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0000017c-60f7-de77-ad7e-f3f739cf0000Arts & More airs Fridays at 7:50 a.m. and 4:20 p.m.Theme music: "Like A Beginner Again" by Dan Barry of Seas of Jupiter

Beautifully Wrapped: The Fashion Tradition and Culture of Head Wrapping

Zarinah El-Amin Naeem helps Janet Clawson try out a few styles
Rebecca Thiele, WMUK

The exhibit Beautifully Wrapped: the Fashion Tradition and Culture of Head Wrapping is on display at the Black Arts and Cultural Center until the end of this month. The exhibit has pictures of women from all over the world wearing head wraps. 

During the November Kalamazoo art hop, curator Zarinah El-Amin Naeem did head wrapping demonstrations. She was wearing a head wrap called a gele.

“It’s a purple and gold, more Nigerian style head wrap. Which means it’s kind of tall," says Naeem. "It’s about a foot and a half maybe—yeah, a foot and a half. So I look like I’m 6’5”, but I’m really only 5’4.””

Naeem says head wrapping is a global tradition.

“Many people when they think of head wrapping they immediately think of West Africa or African countries. However, you look at head wrapping and it’s in several places around the world. It’s in Slovakia. It’s in Norway. And many of the traditional dress of the place, head wrapping is included in some type of way," she says. "So this exhibit pays homage to that and shows that it’s global.”

To do large, more structured head wraps like the gele, Naeem says it takes a special type of fabric.

“So for tall tall wraps, you’re going to use that damask—that is that type of paper type of fabric that I spoke about, your aso oke’s from Nigeria, your wax cloths, something with a little more stiffness. And if you’re just looking for a draping style, you know you can go with any light cotton or polyester. Really anything that’s light will work,” says Naeem.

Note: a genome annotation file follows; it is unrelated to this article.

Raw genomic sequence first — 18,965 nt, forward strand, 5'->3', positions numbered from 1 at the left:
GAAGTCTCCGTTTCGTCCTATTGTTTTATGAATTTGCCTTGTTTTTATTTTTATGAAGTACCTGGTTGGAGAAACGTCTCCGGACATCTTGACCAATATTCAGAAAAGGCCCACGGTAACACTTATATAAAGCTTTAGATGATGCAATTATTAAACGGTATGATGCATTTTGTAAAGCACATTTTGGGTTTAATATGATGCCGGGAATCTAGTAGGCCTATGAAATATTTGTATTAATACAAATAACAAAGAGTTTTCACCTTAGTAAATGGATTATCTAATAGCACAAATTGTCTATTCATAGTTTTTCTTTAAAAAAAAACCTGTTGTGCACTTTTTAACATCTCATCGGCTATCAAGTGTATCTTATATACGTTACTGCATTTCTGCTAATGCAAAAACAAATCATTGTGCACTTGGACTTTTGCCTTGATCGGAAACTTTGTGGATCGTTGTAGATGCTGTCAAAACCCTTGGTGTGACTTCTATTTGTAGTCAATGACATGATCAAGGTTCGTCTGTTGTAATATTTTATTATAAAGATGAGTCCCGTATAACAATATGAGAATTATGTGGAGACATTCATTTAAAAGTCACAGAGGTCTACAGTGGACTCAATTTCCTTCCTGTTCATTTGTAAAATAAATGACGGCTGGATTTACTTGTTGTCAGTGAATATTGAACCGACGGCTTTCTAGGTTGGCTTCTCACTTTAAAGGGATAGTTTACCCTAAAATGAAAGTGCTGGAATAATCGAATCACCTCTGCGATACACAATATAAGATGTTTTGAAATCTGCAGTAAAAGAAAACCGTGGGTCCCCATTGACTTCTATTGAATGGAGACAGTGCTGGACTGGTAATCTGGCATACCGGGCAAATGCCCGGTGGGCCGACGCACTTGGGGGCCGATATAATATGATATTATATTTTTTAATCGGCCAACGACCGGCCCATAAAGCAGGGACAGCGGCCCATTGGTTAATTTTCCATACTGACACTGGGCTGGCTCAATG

Naeem creates a free form wrap style for Lillian Manning.
Credit Rebecca Thiele, WMUK
Naeem creates a free form wrap style for Lillian Manning.

Different cultures practice headwrapping for different reasons.

“In some countries you can look and tell the status, or whether a person is married or unmarried, whether they’re in mourning—all by how they tie their scarves," Naeem says. "Some scarves for some people are just functional, you know, they live in a place where they don’t want to have the sun beating down on them. And so for them, having the protection is that reason. For other people, it’s more of a spiritual act. So people feel like your head is the closest thing to the heavens. That’s the closest, highest part of your being, right? And so you cover your head to reverence that part of yourself and you’re getting closer to your creator. You are also blocking out a lot of negativity and negative messages that are being sent towards you.”

As a Muslim, Naeem says she also wraps her head to show modesty and respect for her creator. She says when she started covering her hair in college, people saw her in a different light.

“But it was like an immediate change in the reactions of people to me and how they treated me. And so wearing your hair you’re treated with respect, you’re treated in awe many times," she says. "And it doesn’t matter whether you have a little bun to the back or you have a tall, crown gele like I have on right now that’s two feet up in the air. It doesn’t matter. The fact that you’re covering your hair, there’s something special about that.”

The Beautifully Wrapped exhibit isn’t just about cultural awareness, Naeem also sells calendars of the photographs to raise money for a non-profit called 10,000 Girls. 10,000 Girls works to educate girls in Senegal who often stop going to school to work in the home. The non-profit also teaches older girls a trade so that they can become self-sufficient.